As you can see, before you even begin adding content, I have to add several plugins; big ones too! But before I do that, I decided to take a before & after screenshot of the scripts and styles that load, followed by another once I installed the plugins.


The first one shows what loads after theme activation; the other is what loads after installing and activating the required plugins.

bloated WordPress themes showing loaded stylesheets

Javascript Files

The first one is what loads after theme activation; the other is what loads after installing and activating the required plugins.

WordPress bloat with a theme loaded with scripts

I should also note that the theme’s zip file that gets installed is 18.9 MB. After installation, the theme balloons up to 29.3 MB! Here is another number for you…one stylesheet has 21,481 lines of CSS code, and that is just one file.

Keep in mind also, that the stylesheets and javascript files loading from this theme and the plugins that are required, do not include any additional plugins you may need for your website. This theme was also installed on a fresh installation of WordPress with no content! I will explain why this is important later.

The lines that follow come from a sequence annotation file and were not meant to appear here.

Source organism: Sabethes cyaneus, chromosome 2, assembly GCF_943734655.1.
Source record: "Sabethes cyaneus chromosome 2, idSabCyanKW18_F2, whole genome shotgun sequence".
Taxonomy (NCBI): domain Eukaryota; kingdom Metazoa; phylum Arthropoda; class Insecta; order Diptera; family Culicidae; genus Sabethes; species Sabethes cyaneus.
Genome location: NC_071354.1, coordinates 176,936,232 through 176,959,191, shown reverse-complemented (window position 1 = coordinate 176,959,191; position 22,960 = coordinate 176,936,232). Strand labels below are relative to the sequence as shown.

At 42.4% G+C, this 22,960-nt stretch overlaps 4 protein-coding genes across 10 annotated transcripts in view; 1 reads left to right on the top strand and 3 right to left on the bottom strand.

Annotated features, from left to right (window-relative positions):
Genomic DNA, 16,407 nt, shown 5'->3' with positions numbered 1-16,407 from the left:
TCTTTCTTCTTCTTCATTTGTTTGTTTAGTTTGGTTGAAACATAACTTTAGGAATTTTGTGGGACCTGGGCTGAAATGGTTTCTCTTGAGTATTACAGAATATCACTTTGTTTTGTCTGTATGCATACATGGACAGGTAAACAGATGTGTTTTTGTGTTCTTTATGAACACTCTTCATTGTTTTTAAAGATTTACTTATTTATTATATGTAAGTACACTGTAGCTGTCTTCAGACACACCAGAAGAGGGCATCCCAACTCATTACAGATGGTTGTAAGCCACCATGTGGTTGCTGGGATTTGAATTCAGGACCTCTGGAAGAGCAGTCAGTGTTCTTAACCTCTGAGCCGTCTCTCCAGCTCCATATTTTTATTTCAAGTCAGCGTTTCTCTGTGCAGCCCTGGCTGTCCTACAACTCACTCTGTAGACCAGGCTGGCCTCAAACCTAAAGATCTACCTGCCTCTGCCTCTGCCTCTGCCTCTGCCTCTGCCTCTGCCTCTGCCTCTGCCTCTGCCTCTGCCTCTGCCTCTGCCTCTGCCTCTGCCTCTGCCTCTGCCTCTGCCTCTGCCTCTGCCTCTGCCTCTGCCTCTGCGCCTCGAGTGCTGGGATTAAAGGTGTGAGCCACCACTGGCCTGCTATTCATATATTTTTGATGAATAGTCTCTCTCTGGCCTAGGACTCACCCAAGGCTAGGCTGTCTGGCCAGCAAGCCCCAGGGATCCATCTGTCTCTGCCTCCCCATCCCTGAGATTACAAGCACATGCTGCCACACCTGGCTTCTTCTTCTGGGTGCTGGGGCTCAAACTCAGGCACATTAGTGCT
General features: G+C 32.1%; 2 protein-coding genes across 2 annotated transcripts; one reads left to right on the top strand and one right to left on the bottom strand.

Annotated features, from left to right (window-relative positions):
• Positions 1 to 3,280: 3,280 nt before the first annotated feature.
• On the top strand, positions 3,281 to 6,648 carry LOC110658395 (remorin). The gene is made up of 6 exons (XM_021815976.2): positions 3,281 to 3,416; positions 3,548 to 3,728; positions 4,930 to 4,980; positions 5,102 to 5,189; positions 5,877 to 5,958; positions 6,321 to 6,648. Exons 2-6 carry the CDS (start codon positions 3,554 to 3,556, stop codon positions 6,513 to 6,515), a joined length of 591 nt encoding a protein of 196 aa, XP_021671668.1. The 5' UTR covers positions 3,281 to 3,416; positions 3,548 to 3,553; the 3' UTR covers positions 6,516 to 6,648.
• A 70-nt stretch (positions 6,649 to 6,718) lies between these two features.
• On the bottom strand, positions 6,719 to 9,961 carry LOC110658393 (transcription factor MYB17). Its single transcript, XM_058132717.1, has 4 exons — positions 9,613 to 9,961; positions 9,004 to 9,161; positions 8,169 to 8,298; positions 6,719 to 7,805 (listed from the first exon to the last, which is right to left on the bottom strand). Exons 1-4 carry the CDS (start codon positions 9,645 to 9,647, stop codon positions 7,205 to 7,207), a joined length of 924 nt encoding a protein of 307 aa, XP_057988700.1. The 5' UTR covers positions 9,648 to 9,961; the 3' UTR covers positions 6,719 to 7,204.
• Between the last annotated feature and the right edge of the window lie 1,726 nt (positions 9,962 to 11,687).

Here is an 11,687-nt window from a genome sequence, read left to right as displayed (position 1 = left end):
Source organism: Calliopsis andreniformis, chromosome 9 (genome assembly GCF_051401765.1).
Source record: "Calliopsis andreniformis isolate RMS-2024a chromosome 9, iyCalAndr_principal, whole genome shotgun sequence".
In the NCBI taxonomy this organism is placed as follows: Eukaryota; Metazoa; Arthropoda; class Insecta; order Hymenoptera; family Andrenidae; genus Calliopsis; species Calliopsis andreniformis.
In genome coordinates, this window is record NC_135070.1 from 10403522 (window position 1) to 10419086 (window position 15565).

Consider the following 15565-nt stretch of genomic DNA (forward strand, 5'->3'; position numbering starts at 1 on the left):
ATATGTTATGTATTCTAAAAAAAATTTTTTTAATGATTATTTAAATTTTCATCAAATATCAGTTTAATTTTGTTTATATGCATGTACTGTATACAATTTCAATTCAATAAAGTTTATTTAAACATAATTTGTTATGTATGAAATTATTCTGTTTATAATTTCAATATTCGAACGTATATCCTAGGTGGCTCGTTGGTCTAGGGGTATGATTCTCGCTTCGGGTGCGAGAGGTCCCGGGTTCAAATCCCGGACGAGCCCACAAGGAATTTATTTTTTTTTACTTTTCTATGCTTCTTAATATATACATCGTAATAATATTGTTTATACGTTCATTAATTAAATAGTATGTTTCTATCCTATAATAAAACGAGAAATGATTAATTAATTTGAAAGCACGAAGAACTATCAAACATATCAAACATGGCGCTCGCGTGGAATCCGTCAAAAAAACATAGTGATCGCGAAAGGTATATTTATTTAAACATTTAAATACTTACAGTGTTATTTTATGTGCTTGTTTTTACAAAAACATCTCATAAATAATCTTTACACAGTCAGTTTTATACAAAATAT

5 Reasons You Should Avoid Themes Like This

Generally, these kinds of themes are popular because they showcase amazing demo websites. The reaction from people is what I call the “WOW Factor” because people are visual and their first response is WOW! I will admit, the demo sites I see with some themes are mindblowing.

…the funny thing is, most people don’t need the bulk of what these themes include.

(1) Heavy in Code

Because multipurpose themes have so much stuff crammed into them, they need an excessive amount of code to power all those features you likely won’t use. Themes of this size, which are also known as do-it-all themes are typically heavyweight and take a lot longer to load. If you are visiting a site and having to wait a long time for a page to load, you won’t stick around. This means you lose visitors and possibly sales if you sell products or services.